Hope you are having a good week!

Be inspired!

Wednesday, May 20, 2015


Was at Kroger (grocery store) yesterday at lunch and they had these on clearance.  When we originally saw them, they were way overpriced (but we still liked them).  But now, this large platter was $24, lowered to $8, and then lowered to $4.

This large bowl will be great for salads/pasta, it's wide and shallow.  This one was originally $28, lowered to $9 and then lowered to $4.50.  They definitely have a nice 'farmhouse vibe' to them, with a French twist. 

Have you had any good bargain finds lately?

Tuesday, May 19, 2015


Rainy/muddy day meant we were able to get an inside thing done and scratched off the list of THINGS TO DO.

These were the last two curtain doors left in the house.  I blogged HERE about them when we first put them up in the doorways in the living room to one bedroom and in the kitchen to the guest room.  Later on, we put one between the foyer and living room and between the living room and kitchen.  They have been such a perfect solution that we thought we should 'finish' the house with the rest and get them before, with our luck, they discontinue the brand (isn't that the way it always works? LOL).

We still had two doorways left to do.  This is the one from the kitchen into the dining room and in the background you can see the doorway into the mudroom.  The curtains are heavy enough that we need a stronger tension rod.

Once we got that up, it's just a matter of putting the curtains on the rods.  We like these curtains because they have the large, grommeted openings so that they slide back and forth very easily.
Using curtains as doors
Here is the view from the dining room after they were up.  To the left is the kitchen doorway and to the right is the mudroom.  

While we don't leave the curtain doors in the house closed all the time, the nice thing about them is that they allow us to keep rooms cool/warm as needed without worry.  For example, during freezes in the Winter, we can keep a small heater in the mudroom, close off the doorway and keep it warm in there.  Or when we are there and it's cold, no point in heating rooms we aren't in.  In the heat of Summer, 2nd Man can close off the kitchen and keep the cool air in there instead of cooling the dining room where no one will be.  They also have a way of softening the rooms and making them more cozy, if that makes sense.

At least we have another small project scratched off the list.

Monday, May 18, 2015


My boss came in to my office the other day and handed me an article from the Wall Street Journal...he knows (and is so excited) about our beekeeping journey and wanted to make sure I saw the article (he's pretty wonderful like that).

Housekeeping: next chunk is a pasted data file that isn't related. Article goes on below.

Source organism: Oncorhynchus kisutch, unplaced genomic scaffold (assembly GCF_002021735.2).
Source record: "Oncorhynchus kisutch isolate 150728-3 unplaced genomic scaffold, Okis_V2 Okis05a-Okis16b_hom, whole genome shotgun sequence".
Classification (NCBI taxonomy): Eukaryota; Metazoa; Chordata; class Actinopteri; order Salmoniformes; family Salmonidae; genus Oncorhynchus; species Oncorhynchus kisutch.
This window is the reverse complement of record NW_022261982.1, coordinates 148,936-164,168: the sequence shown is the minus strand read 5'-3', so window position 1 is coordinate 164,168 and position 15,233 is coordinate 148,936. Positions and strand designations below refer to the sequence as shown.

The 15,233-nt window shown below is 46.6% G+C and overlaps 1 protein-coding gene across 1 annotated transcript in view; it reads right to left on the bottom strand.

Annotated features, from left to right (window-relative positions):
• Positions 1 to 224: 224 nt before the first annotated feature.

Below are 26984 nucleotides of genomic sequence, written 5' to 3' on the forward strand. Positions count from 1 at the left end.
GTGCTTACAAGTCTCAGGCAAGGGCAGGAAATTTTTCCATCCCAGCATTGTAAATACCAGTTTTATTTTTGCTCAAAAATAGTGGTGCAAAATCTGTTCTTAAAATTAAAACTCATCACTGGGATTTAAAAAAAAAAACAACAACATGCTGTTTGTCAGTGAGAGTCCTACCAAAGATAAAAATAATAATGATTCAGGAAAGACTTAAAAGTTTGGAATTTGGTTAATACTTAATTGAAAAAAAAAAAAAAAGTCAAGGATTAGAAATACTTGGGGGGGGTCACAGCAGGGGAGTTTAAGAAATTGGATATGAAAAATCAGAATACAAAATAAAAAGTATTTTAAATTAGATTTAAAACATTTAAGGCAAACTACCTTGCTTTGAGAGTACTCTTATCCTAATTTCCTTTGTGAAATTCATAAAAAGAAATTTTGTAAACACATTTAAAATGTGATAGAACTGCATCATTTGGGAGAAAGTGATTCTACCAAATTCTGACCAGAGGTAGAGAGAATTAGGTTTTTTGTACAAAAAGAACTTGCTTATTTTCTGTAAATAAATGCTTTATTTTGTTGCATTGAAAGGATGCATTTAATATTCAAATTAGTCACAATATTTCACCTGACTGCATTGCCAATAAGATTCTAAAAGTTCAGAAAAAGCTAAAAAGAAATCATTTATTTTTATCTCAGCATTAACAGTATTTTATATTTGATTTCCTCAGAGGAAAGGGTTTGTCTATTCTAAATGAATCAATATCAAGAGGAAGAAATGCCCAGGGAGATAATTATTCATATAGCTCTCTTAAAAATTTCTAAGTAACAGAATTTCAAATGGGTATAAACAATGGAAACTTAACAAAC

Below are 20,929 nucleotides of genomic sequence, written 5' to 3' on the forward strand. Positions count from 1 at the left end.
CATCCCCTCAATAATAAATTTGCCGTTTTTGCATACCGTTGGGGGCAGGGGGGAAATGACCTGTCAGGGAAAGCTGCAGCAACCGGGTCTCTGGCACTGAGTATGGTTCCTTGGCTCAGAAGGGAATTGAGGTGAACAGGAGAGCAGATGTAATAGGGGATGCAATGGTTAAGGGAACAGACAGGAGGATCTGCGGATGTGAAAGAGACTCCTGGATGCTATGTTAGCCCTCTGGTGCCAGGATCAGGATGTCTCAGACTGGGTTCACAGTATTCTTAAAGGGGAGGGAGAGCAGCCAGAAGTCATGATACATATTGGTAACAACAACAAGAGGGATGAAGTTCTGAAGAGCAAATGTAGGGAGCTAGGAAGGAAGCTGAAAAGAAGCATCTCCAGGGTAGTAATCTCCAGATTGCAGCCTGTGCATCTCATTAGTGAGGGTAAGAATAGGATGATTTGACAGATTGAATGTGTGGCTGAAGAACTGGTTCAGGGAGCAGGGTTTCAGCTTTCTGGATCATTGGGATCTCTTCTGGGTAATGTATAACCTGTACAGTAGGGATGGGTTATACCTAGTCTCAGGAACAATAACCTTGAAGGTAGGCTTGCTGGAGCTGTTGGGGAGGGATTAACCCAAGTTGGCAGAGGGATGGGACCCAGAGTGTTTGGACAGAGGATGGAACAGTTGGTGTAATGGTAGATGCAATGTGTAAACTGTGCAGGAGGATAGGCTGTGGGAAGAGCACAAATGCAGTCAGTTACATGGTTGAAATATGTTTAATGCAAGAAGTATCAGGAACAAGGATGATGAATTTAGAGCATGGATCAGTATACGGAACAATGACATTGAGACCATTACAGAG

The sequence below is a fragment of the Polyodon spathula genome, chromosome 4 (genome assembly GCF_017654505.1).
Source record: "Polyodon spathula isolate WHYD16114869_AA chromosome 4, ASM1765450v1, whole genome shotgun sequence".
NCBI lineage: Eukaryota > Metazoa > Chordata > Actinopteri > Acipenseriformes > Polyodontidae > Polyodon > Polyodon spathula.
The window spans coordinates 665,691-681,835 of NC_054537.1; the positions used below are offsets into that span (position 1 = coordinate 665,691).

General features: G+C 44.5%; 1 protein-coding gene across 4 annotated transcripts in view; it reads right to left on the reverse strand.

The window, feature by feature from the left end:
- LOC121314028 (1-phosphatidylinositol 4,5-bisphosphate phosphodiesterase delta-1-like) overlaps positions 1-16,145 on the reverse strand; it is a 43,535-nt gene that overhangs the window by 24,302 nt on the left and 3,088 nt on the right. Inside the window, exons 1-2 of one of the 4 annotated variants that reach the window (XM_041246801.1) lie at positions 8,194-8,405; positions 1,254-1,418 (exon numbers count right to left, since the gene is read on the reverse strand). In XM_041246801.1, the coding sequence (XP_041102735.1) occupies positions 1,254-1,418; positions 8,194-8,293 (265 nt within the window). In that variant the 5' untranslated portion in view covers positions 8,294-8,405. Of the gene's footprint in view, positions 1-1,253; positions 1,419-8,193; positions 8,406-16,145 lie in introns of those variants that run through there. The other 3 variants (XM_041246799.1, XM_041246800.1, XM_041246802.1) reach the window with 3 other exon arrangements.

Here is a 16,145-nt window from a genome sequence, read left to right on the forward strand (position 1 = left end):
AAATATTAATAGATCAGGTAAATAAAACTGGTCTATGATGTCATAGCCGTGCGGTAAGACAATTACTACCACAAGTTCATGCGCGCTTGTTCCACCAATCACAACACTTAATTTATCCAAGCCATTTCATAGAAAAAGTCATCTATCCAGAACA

This story is getting somewhat reported in the media but, in my opinion, not widely enough.  We don’t really need to know if Kim Kardashian is having another baby or that Taylor Swift has another hit song.  What we need to know is what is causing this massive bee die off and, more importantly, what can the world do to help reverse it.

The headlines alone are frightening (click any/all of these for articles):

"Sharp Spike in Honeybee Deaths Deepens a Worrisome Trend" 

"Honeybee Crisis Worsens as Summer Die-Offs Mount"

In one year, April 2014 – April 2015, beekeepers reported that more than FORTY PERCENT of their United States honeybee colonies died off.  
Think about that for a minute…

What if 40% of cattle died in one year? 
Or 40% of fresh fish disappeared?
Or even 40% of corn or wheat wilted away?

They would most likely be the top stories on the news outlets.  Alas, bees still don't get the coverage they deserve.  Oh sure, the story is around and it does get more traction than it used to, but still not so much in the mainstream press, where it should be...not as much as should be warranted in this situation.

"What we're seeing with this bee problem is just a loud signal that there's some bad things happening with our agro-ecosystems," co-author Keith Delaplane says.  "We just happen to notice it with the honeybee because they are so easy to count."

Our first two beehives
They say that home and/or amateur beekeepers may be the best hope to at least maintain bee colony populations.  Home apiarists are usually less likely to be using the chemicals elsewhere in the yard that are harmful to bees, more likely to be checking them regularly and better ready to treat problems before they overwhelm the hive.  Plus, they create healthier and stronger varieties of bees.  We are hoping we can do at least a small part to help.  


Update: Marcia was kind enough to post this link just announced today.  It's the first ever
 National Initiative to Promote the Health of Honeybees